Crown Currency Exchange

Published on 1 January 1970 by Raffick Marday

Should the Collapse of Crown Currency Exchange Worry Customers of Other Travel Money Providers?

The collapse of Crown Currency Exchange, a travel cash supplier based in Cornwall, is getting increasing coverage in the media. So who are Crown Currency and should this collapse worry customers of other online travel money providers?

Stephen Heath, Chief Executive of prepaid currency card specialist explained: “In the travel money marketplace there are 4 main ways that people spend overseas. These are:-

  1. Travel Cash – either bought at a Bureau de Change or sent in the post
  2. Travellers Cheques – decreasing in volumes and very “old economy”
  3. Prepaid Cards – rapidly increasing market sector (including the FairFX $, Euro and £ Anywhere Cards)
  4. £ Debit and Credit Cards – simply spending using a £ Sterling card and incur the fees from currency conversion

“Crown was firmly within the first category – Travel Cash – and within that was relatively unique. Crown offered travel money that you paid for now in advance of travelling and received the foreign currency sometime (up to 9 months later) in the future.

“Crown’s rates got more attractive the further in the future the consumer was buying for. This is like a “forward” contract in the FX market although the rates that Crown were offering for longer-dated future delivery were surprisingly attractive to consumers.

“It is this peculiarity of Crown that will have contributed to them being able to end up in the position of having an estimated £20 million of delivery liabilities versus only £3 million of available cash because as long as new orders were coming in then they could meet their immediate obligations.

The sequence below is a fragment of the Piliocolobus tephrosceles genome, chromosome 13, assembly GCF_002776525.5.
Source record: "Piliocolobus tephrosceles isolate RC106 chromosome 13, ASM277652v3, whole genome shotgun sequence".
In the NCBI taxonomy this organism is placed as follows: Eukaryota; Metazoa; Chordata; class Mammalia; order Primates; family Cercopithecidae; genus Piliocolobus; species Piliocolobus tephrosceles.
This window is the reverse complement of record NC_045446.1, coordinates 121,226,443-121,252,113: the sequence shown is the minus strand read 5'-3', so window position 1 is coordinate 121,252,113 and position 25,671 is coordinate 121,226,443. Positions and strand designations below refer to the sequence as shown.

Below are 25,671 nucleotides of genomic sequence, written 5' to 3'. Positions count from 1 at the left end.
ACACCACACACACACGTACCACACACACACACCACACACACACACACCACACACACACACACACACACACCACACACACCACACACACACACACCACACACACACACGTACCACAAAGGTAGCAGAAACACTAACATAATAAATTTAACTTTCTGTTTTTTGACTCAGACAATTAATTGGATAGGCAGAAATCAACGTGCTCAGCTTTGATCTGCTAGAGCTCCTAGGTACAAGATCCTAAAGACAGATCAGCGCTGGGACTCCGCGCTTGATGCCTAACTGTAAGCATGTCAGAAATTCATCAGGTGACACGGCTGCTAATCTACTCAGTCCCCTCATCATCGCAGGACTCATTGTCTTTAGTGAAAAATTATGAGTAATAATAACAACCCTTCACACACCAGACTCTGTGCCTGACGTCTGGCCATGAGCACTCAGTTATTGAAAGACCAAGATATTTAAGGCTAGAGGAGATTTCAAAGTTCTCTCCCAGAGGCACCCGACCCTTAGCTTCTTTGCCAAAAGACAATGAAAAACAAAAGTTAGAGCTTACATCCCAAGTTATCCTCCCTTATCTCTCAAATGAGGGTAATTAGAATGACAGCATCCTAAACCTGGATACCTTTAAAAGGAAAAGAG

“The vast majority of travel cash providers do not fall into this category and exchange cash in person at bureau de changes or delivery next day in the post and as such there is a lesser risk of other providers running into these difficulties and if this did happen then very few customers would be effected because the transactions are all “same day”.

It seems that the events at Crown serve to emphasise just one of the attractions of a prepaid card as a better travel money solution.

Heath added: “Most Travel Money cards, including FairFX, are actually issued by Newcastle Building Society (NBS) and the funds loaded on to cards are instantly credited at NBS on behalf of cardholders. NBS is a well capitalized 'mutual' Building Society. As such, NBS is regulated under the Building Societies Act of 1986 as amended at the end of 2003, as well as by the Financial Services Authority (known as the FSA).

“Under the terms of the Act a company can only be called a Building Society if ‘its purpose or principal purpose is that of making loans which are secured by residential property and are funded substantially by its members’.

“The Act goes further and stipulates that at least 50% of the funds raised by a Building Society must be raised from deposits from the members. In this respect, the Building Societies are much more conservative than Banks and therefore less risky.

“Therefore, in the unlikely event of NBS running into financial difficulties, the money would be protected. Indeed, NBS themselves said that they are able to guarantee the safety of all prepaid card balances as this money is held completely separately in a designated client account, which would not be affected even in the event of the Society experiencing financial difficulty.”


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